US Coins

A silver spoon in a coin auction?

Heritage’s Nov. 1 offering of Part IX from the Eric P. Newman Collection featured something that one probably wouldn’t expect to find in a numismatic auction: a silver spoon. But, of course, this was not just any silver spoon, but one produced by New York silversmith Ephraim Brasher, creator of the famed gold “Brasher doubloon,” widely considered to be the most impressive and desirable early American numismatic issue.

Brasher’s famed gold doubloons are dated 1787 and feature the silversmith’s distinctive oval punch with his EB initials in either of two places: on the eagle’s breast or the eagle’s wing. Seven examples of these are known, and all are expensive. An “EB on Breast” example sold for $2,990,000 at Heritage’s January 2005 Florida United Numismatists auction, and an “EB on Wing” example sold for $4,582,500 at Heritage’s 2014 FUN auction.

Connect with Coin World:  

Sign up for our free eNewsletter
Like us on Facebook  
Follow us on Twitter

Brasher, along with his contemporaries manufacturing silver products for domestic use (including Paul Revere), would mark his products with a distinctive hallmark as a form of branding.

Brasher’s EB hallmark also can be found on various contemporary gold coins with the punch used to verify the gold content and confirm a coin’s value. Brasher regulated gold and silver coins struck from various world mints that traded in early America for the Bank of New York, and as regulator he would check a coin’s weight and fineness and countermark it with his EB hallmark if it met certain standards. Bank tellers would then be able to accept the regulated coins without having to check their weight. The Brasher doubloons were valued at $15 by contemporary merchants, alongside other contemporary circulating gold coins produced by mints around the world.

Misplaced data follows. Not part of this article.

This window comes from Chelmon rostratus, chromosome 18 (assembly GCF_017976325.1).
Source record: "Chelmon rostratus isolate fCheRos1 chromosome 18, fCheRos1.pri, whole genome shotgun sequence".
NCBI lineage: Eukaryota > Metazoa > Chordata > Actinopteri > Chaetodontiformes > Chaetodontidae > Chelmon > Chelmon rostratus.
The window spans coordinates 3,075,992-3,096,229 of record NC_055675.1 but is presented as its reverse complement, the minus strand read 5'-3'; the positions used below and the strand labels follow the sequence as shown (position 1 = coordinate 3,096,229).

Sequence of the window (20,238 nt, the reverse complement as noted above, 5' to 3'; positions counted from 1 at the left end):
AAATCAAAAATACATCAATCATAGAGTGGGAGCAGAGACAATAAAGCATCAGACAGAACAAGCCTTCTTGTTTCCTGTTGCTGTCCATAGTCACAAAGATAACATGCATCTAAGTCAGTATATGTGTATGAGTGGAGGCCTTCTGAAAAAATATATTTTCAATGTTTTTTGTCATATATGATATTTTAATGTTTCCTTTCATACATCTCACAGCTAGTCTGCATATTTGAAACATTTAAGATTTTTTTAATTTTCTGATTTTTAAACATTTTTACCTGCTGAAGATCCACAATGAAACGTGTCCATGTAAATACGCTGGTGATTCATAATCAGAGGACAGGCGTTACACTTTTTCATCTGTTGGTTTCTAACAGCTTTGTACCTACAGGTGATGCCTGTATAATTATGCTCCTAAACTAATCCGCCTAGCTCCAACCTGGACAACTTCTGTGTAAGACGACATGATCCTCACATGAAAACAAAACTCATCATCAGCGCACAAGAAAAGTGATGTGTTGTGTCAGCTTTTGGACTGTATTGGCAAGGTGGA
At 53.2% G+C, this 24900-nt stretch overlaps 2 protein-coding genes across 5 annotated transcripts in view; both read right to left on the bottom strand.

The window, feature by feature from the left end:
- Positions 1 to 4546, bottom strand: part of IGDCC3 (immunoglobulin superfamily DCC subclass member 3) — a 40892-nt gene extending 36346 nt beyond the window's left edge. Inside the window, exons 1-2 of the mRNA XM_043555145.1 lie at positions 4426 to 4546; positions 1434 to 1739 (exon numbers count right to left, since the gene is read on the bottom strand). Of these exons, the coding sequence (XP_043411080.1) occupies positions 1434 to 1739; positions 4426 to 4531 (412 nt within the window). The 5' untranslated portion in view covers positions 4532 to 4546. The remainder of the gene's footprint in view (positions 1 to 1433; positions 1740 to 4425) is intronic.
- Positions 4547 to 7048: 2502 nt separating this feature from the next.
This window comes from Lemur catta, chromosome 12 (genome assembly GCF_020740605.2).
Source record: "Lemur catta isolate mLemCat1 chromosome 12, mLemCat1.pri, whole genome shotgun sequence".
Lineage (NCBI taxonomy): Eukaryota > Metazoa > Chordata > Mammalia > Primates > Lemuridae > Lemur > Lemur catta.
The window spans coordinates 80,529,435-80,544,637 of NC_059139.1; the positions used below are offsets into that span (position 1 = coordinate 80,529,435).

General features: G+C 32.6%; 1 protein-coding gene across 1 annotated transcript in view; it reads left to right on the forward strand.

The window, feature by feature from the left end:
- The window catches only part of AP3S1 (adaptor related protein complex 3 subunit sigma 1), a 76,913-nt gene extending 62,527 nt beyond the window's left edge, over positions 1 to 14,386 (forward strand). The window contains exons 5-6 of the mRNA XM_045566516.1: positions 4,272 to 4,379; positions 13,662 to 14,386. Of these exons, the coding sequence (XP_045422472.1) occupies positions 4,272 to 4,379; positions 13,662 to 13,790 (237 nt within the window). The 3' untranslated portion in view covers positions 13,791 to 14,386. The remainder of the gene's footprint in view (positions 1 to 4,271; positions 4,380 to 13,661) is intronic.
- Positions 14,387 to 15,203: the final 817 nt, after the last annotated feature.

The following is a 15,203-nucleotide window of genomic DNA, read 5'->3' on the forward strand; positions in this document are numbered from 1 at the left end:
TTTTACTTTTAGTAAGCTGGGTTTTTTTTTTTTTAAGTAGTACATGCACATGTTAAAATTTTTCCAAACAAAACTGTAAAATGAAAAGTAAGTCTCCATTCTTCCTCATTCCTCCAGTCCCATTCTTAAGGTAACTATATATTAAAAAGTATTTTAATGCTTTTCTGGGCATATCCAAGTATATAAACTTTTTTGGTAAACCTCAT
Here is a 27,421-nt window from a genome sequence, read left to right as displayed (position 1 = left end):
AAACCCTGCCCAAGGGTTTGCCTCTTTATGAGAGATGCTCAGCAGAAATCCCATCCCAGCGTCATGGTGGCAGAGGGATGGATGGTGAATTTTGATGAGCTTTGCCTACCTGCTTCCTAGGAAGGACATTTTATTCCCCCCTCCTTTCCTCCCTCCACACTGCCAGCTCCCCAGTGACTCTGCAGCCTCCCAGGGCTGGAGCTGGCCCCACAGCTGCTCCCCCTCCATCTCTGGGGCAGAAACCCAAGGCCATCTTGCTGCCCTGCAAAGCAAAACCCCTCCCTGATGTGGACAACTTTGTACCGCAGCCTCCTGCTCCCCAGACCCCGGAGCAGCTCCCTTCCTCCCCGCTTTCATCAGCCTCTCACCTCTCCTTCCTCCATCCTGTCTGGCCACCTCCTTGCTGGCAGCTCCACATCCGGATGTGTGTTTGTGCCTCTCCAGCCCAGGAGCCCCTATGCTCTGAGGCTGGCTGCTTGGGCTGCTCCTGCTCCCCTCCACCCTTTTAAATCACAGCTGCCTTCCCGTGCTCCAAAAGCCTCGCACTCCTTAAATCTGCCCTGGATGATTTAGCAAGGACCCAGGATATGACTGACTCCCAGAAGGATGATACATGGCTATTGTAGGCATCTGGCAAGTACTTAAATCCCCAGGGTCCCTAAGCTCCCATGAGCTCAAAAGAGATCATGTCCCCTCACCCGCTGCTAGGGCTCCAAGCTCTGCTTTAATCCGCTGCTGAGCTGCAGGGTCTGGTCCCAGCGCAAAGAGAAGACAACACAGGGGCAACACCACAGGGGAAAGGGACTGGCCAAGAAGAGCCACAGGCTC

One of the most exceptional of these “regulated” coins is a gold 1774 Mexican 8-escudo piece struck at the Mexico City Mint, graded About Uncirculated 55 by Numismatic Guaranty Corp., with Brasher’s EB mark prominently stamped at the center of the obverse. It sold for $117,500 at this summer’s American Numismatic Association auctions.

As Stack’s Bowers Galleries’ description observed in that summer auction, these pieces provide evidence of the broad trade taking place in early America, since the coin was just a decade old when Brasher stamped it in New York City, nearly 2,000 miles away from its place of production. The cataloger added, “His unmistakable EB touchmark is now associated with an exclusive and mythical realm of numismatics, and the present piece is among the most incredible representatives bearing the Brasher mark.”

The Mexican gold coin was slightly trimmed to bring the weight down to the 408-grain standard, and as Stack’s Bowers explained, “it is effectively an American coin. Worth $15 at the time of Brasher’s adjustment, these regulated doubloons were of the same value as his legendary 1787 New York doubloons struck from proprietary dies.” These Brasher-marked gold coins would let local merchants know that the coin could be valued at a certain level for use in commerce, an especially useful trait since the Philadelphia Mint would not produce gold coins until 1795.